In our last post, we laid out a basic primer on metacognition: what it is, how it helps students, and how you can integrate it into your classroom in order to build your students’ skills over their lifetimes. If you’re unfamiliar with the idea of metacognition and haven’t read that post, we suggest that you take a look at it before you read this one.
Now that we know what metacognition is and understand some basic building blocks for encouraging our students’ metacognitive skills in class, let’s dive into some more detail.
As your students approach a task, they can put their metacognitive skills to work in three key phases: planning, monitoring, and evaluation. Each phase presents an opportunity to help them better understand their learning processes and put their skills to use at higher levels. Here’s how:
The planning phase: Once students understand what you’re asking of them, they need to figure out how to take the first step toward the challenge.
Students almost always have prior knowledge and skills that they can bring to bear for a certain task. One problem is that students often don’t realize they have it. Another problem, as Graham Nuthall points out in his book The Hidden Lives of Learners, is that their knowledge usually doesn’t completely overlap with the peer sitting next to them. Therefore, you’re rarely dealing with a group of young people who are coming to a problem from the same place. But, with the right activities, you can use this diversity of understanding to your advantage.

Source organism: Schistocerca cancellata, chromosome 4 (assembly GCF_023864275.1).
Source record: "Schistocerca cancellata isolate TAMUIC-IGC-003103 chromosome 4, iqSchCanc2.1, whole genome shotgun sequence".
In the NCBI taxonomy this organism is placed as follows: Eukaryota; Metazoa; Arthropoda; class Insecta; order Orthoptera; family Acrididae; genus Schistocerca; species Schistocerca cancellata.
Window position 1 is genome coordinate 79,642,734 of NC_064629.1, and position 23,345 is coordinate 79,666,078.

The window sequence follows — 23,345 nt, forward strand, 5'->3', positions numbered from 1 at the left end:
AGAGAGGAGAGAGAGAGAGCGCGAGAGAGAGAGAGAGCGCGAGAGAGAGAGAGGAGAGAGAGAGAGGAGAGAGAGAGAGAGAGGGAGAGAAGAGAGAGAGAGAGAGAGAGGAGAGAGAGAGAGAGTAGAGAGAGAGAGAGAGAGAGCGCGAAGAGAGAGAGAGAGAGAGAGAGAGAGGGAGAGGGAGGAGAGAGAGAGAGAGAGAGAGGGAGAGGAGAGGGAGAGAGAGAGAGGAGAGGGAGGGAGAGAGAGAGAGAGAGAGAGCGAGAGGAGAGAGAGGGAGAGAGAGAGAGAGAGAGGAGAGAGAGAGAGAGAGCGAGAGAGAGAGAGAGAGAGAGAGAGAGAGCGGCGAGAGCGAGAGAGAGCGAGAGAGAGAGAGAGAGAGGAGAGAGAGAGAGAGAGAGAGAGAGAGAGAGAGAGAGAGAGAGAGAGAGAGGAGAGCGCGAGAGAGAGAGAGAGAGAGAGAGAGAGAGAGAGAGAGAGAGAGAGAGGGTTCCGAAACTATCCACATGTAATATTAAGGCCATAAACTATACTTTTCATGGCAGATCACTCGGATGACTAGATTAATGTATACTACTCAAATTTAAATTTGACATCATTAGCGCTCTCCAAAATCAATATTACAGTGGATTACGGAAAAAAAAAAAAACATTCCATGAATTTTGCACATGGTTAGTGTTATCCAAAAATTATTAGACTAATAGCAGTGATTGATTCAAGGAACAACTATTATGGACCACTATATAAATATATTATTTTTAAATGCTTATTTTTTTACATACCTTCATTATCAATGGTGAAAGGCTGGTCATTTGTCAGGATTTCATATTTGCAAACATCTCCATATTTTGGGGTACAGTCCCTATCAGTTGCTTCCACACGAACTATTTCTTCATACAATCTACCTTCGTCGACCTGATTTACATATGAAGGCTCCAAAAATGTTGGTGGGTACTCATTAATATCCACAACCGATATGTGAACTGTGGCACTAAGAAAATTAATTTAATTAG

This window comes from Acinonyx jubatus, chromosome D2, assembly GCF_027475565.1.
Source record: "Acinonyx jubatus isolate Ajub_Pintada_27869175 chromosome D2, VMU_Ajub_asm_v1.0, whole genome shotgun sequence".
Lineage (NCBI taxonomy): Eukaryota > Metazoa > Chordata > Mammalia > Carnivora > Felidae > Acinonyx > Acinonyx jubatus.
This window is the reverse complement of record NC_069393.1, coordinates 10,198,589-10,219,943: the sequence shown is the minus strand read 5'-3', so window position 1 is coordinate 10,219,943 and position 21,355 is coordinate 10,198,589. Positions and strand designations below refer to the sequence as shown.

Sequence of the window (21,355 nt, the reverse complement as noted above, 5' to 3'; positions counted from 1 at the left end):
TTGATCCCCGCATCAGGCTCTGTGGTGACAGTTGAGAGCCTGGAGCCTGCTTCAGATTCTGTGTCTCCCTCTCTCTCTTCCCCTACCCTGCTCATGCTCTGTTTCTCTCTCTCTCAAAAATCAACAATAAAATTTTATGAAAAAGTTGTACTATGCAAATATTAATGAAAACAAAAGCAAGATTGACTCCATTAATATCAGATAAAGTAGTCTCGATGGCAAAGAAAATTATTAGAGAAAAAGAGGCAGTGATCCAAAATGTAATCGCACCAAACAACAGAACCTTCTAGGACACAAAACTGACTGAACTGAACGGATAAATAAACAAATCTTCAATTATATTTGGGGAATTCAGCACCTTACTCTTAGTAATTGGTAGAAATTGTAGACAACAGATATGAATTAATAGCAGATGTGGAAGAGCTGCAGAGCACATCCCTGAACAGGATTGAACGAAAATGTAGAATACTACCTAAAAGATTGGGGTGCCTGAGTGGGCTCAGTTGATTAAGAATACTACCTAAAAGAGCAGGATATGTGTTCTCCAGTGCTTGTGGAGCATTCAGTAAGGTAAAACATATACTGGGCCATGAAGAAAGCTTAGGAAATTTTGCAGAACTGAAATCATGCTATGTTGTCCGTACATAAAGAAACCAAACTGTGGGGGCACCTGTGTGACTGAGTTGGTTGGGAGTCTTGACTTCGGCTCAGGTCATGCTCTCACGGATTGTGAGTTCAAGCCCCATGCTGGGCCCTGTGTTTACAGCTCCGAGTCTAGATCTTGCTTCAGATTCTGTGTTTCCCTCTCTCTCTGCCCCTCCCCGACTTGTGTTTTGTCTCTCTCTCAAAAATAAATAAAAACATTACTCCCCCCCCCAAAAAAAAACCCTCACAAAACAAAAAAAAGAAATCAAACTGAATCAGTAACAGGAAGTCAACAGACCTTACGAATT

You can help everyone get on the same page with simple tasks that help them activate relevant prior knowledge:
A straightforward class discussion: ask students to contribute relevant facts to a list that you make on the board
A 1-2 minute free write session: ask your students to write down what they know about the subject at hand and share their findings with a partner (also known as a “think-pair-share”)
A class brainstorm: ask students to add as many words as they can to a list of terms that relate to a given topic (i.e. the year 1776, or Marie Curie), and then use that list to kickstart further discussion
At some point in the planning phase, students will shift from planning their thinking to planning their doing: i.e. preparing to take an action they’re probably fairly familiar with, like writing a paper or solving a math problem. You can help them identify successful strategies from the past by:
Showing them an analogue with a worked example
Helping them through a similar task with guided practice
Prompting elaborative interrogation and self-explanation to help them identify previous facts and processes that can help them in the present moment
The monitoring phase: This happens when students can pay attention to the progress they’re making when they’re in the middle of a task—often quite a challenge. We often overestimate students’ ability to do this independently. But that’s not a “problem” as such; it’s just where the brains of younger people are developmentally.